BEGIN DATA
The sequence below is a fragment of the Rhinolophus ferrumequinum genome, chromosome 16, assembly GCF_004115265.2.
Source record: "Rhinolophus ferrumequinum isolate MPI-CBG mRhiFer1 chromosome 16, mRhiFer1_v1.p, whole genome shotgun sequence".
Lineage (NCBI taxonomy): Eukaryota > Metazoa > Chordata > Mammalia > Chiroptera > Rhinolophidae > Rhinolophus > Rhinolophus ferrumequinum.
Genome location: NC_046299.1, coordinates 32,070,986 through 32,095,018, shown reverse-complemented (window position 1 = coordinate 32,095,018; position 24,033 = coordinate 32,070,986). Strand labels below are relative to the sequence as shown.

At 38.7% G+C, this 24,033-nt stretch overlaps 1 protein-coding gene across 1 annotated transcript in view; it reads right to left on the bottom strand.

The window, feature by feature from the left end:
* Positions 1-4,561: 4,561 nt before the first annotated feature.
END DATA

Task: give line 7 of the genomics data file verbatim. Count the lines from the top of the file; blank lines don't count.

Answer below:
* Positions 1-4,561: 4,561 nt before the first annotated feature.